By NIKHITA PARANDEKAR
Most of us fourth year veterinary students are facing (or have already dealt with) a serious life decision right about now — to apply for an internship or not? To explain this, I’ll start with a brief description of the veterinary hierarchy. After passing board exams and graduating from veterinary school, you are legally licensed to be practicing veterinarians — the equivalent of human general practitioners. If you want to have more specialized training, then you can apply for an internship, which is a year of intensive immersion in a field you are interested in. For example, there are equine internships and small animal internships. After completing an internship, due to the intense nature of the program, you are ideally equipped with significantly more experience and knowledge. You could go out into the world armed with your new skills, or you could decide to get even more serious and complete a residency. Residencies are usually around three years long and encompass everything from ophthalmology to large animal surgery. At the end of your residency, you take another set of board exams and then if you pass them become a licensed specialist, with extra fancy letters after your name and ideally a higher salary when you find a job. After your residency, you can either enter private practice as a specialist or continue down a path to get a PhD and enter academia. So, to summarize, you have vet students who can either pursue being general practitioners or go the route of being interns, residents and, ultimately, specialists.
Internship applications are due soon (soon is relative depending on what kind of internship you’re thinking about), which is why I’m writing about this now. I’ve heard statistics that the first two years out of school are the most important in terms of developing clinical skills, so many people complete internships even if they’re not interested in specializing in order to be more competent general practitioners. That being said, if you can find a job where you have a good mentor, then it might be just as valuable to you as an internship would have been. Unfortunately, the decision to do an internship generally has to be done sooner in your career rather than later — years ago it was common for people to practice for a few years and then go straight into a residency, but the trend lately seems to be to go straight from vet school to an internship and then residency.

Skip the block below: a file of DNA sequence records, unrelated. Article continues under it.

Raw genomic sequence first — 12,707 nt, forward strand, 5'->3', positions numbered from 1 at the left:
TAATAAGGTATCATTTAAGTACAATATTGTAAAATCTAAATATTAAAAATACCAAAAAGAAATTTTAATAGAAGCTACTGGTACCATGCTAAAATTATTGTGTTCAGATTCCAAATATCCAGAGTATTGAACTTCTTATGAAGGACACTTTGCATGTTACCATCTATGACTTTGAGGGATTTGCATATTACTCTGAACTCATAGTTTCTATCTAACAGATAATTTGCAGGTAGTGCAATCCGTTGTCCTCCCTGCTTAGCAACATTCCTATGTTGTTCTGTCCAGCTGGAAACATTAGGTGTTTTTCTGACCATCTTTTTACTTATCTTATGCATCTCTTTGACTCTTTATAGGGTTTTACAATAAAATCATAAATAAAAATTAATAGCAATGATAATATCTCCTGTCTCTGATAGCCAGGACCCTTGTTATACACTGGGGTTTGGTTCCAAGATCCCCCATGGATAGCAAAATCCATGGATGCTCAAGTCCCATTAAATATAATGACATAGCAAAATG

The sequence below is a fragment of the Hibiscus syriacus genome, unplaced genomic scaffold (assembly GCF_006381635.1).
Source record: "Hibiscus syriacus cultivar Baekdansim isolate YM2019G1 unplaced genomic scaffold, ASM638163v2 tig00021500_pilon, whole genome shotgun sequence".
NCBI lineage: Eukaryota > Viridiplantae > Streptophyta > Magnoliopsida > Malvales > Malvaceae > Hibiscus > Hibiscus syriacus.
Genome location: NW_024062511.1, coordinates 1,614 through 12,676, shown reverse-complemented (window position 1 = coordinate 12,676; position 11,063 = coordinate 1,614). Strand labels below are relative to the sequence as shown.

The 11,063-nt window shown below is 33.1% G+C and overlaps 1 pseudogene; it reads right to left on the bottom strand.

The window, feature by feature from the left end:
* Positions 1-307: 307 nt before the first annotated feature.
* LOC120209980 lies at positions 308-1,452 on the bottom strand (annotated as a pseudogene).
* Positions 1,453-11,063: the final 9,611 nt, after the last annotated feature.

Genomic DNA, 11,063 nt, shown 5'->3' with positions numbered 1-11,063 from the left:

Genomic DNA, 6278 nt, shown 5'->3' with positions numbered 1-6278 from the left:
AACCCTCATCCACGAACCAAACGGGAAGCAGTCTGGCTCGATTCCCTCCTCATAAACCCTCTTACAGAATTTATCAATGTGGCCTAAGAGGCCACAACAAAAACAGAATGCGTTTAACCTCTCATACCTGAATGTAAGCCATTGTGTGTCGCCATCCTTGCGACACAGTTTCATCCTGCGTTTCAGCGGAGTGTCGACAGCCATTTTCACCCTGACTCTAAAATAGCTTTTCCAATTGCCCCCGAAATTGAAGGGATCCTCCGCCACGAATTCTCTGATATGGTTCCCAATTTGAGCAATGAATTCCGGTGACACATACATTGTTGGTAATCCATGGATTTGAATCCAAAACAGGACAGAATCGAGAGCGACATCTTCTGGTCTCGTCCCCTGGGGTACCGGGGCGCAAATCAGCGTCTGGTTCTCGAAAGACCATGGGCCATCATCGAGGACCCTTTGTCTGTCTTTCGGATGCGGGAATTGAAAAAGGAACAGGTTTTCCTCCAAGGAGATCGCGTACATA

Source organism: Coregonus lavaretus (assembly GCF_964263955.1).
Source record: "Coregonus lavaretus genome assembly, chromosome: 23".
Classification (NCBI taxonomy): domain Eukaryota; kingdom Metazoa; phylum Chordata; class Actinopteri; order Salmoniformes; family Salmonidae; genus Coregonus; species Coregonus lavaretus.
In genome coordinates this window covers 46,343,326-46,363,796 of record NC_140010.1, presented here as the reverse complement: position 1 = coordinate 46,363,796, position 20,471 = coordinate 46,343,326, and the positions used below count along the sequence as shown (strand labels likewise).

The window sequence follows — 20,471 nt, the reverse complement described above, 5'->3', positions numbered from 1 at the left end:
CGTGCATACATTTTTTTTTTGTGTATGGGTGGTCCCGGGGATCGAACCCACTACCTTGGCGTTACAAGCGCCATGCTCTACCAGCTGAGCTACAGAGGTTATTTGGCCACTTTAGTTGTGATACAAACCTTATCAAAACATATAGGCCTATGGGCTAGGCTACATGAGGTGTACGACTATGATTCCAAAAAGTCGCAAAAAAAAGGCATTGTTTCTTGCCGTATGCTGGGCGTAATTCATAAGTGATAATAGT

Some people already know that they want to specialize — they’ve fallen (and stayed) in love with a specific area of veterinary medicine and are ready to start on that path. A lucky few have jobs set up already in practices that they’ve spent time with throughout the years. For the rest of us, there are a few factors to weigh into the decision. The first is finances — interns make next to nothing (in 2013, the median intern salary for academic internships was around $25,000, it might be a little higher for some private practices), and when you’re graduating from vet school with significant debt (around $150,000) you need to have enough income to start paying off your loans. An internship might not be financially possible. The second is location — would you move anywhere around the country for your internship? It is only one year, after all, and most people do not end up practicing where they completed their internship, but moving around the country every year is not an easy task. The last one I can think of is priorities — do you want to have some semblance of a work/life balance after you graduate, or are you willing to sacrifice that for another year? First year associates don’t often have the best schedules but most of the time they are at least marginally less all-encompassing than an intern’s schedule. And then there’s always the elephant in the room — what if you decide you want an internship and apply and then don’t get one?
So these are the things that a lot of us have been thinking about in the relatively recent past and into the future. The anxiety associated with the process is not one that I think I’ve ever experienced or witnessed before. That being said, I try to keep in the back of my mind that most of the veterinarians I know don’t have stories that go “I wanted to be a small animal internist in a university setting so I did an internship and residency and went into academia.” A lot of the time, it’s more along the lines of “I really wanted to work with cats so I did an internship but then I found that I liked dogs too so I applied for residencies and I happened to get one and then I started this project that was interesting and decided I wanted to go into academia instead of private practice.” So maybe, once we’ve thought circles around everything and think we’ve come to a decision, what we really have to learn to do is roll with the punches.
Nikhita Parandekar graduated from Cornell in 2011 and is a fourth-year veterinary student in the Cornell College of Veterinary Medicine. She may be reached at email@example.com. Hoof in Mouth appears alternate Fridays this semester.